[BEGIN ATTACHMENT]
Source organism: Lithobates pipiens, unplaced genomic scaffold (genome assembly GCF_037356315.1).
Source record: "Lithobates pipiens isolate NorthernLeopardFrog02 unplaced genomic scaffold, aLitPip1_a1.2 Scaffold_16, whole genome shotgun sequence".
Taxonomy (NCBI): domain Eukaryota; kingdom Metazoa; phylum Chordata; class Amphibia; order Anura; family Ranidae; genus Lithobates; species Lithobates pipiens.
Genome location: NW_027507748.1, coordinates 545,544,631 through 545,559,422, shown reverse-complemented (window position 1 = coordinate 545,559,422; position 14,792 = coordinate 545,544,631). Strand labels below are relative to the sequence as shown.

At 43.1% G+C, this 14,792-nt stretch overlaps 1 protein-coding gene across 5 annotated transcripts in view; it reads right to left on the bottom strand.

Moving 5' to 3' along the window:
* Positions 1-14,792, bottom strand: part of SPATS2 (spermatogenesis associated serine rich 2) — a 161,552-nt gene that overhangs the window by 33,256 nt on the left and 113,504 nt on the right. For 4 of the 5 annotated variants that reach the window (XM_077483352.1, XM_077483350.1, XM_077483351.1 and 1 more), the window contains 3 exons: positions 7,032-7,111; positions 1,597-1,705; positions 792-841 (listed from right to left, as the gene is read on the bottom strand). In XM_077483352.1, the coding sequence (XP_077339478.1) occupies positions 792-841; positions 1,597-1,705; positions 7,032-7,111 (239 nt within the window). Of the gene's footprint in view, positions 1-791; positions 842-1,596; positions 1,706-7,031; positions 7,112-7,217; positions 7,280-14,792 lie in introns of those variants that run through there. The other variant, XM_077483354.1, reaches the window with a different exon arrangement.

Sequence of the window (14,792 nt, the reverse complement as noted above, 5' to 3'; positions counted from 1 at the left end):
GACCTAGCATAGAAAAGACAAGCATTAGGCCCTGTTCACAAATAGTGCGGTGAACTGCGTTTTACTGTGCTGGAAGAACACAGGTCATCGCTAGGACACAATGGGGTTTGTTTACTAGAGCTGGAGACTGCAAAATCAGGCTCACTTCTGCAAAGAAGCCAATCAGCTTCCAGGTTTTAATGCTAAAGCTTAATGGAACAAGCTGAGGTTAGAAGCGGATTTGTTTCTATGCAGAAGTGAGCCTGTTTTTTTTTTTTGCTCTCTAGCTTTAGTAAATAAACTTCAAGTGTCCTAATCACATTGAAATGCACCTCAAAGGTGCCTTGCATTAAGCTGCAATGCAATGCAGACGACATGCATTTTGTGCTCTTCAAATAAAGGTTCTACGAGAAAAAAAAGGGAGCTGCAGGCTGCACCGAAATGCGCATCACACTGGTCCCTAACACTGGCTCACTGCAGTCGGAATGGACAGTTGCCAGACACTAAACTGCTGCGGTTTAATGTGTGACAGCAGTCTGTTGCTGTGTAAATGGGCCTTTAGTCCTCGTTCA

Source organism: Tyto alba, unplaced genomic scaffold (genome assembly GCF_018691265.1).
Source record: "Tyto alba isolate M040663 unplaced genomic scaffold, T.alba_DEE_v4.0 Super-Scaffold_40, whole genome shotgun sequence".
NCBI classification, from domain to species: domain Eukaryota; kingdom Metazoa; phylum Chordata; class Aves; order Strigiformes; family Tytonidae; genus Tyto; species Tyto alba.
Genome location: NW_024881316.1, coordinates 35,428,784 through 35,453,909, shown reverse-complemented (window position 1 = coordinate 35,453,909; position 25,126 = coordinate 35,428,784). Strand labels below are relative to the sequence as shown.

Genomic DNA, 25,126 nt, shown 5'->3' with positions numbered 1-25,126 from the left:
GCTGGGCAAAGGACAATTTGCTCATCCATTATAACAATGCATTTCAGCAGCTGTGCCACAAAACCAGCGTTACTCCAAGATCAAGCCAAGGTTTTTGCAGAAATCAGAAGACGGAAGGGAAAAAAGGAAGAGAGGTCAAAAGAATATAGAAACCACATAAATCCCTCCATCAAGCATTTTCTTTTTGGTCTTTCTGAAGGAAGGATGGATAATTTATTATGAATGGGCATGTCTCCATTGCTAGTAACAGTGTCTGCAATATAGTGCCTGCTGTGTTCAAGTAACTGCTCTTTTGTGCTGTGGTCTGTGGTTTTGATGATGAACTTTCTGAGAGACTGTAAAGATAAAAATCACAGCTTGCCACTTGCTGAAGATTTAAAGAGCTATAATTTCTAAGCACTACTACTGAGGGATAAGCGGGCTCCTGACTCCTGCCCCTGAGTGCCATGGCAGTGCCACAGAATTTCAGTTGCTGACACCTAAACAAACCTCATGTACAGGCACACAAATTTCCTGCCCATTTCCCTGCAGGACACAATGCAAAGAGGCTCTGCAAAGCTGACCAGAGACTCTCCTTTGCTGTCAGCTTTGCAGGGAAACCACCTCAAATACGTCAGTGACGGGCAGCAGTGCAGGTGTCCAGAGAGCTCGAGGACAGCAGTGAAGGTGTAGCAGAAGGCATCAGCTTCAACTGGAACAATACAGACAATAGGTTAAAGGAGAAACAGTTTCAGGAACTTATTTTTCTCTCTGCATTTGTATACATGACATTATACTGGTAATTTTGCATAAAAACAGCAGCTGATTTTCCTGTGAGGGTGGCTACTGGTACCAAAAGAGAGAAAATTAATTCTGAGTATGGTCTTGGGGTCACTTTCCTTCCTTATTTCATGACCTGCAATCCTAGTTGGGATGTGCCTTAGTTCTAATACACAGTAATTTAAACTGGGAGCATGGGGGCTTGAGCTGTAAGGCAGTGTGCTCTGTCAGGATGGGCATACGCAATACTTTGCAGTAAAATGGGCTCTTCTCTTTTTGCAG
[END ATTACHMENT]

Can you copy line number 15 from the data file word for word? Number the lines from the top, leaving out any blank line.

GCTGGGCAAAGGACAATTTGCTCATCCATTATAACAATGCATTTCAGCAGCTGTGCCACAAAACCAGCGTTACTCCAAGATCAAGCCAAGGTTTTTGCAGAAATCAGAAGACGGAAGGGAAAAAAGGAAGAGAGGTCAAAAGAATATAGAAACCACATAAATCCCTCCATCAAGCATTTTCTTTTTGGTCTTTCTGAAGGAAGGATGGATAATTTATTATGAATGGGCATGTCTCCATTGCTAGTAACAGTGTCTGCAATATAGTGCCTGCTGTGTTCAAGTAACTGCTCTTTTGTGCTGTGGTCTGTGGTTTTGATGATGAACTTTCTGAGAGACTGTAAAGATAAAAATCACAGCTTGCCACTTGCTGAAGATTTAAAGAGCTATAATTTCTAAGCACTACTACTGAGGGATAAGCGGGCTCCTGACTCCTGCCCCTGAGTGCCATGGCAGTGCCACAGAATTTCAGTTGCTGACACCTAAACAAACCTCATGTACAGGCACACAAATTTCCTGCCCATTTCCCTGCAGGACACAATGCAAAGAGGCTCTGCAAAGCTGACCAGAGACTCTCCTTTGCTGTCAGCTTTGCAGGGAAACCACCTCAAATACGTCAGTGACGGGCAGCAGTGCAGGTGTCCAGAGAGCTCGAGGACAGCAGTGAAGGTGTAGCAGAAGGCATCAGCTTCAACTGGAACAATACAGACAATAGGTTAAAGGAGAAACAGTTTCAGGAACTTATTTTTCTCTCTGCATTTGTATACATGACATTATACTGGTAATTTTGCATAAAAACAGCAGCTGATTTTCCTGTGAGGGTGGCTACTGGTACCAAAAGAGAGAAAATTAATTCTGAGTATGGTCTTGGGGTCACTTTCCTTCCTTATTTCATGACCTGCAATCCTAGTTGGGATGTGCCTTAGTTCTAATACACAGTAATTTAAACTGGGAGCATGGGGGCTTGAGCTGTAAGGCAGTGTGCTCTGTCAGGATGGGCATACGCAATACTTTGCAGTAAAATGGGCTCTTCTCTTTTTGCAG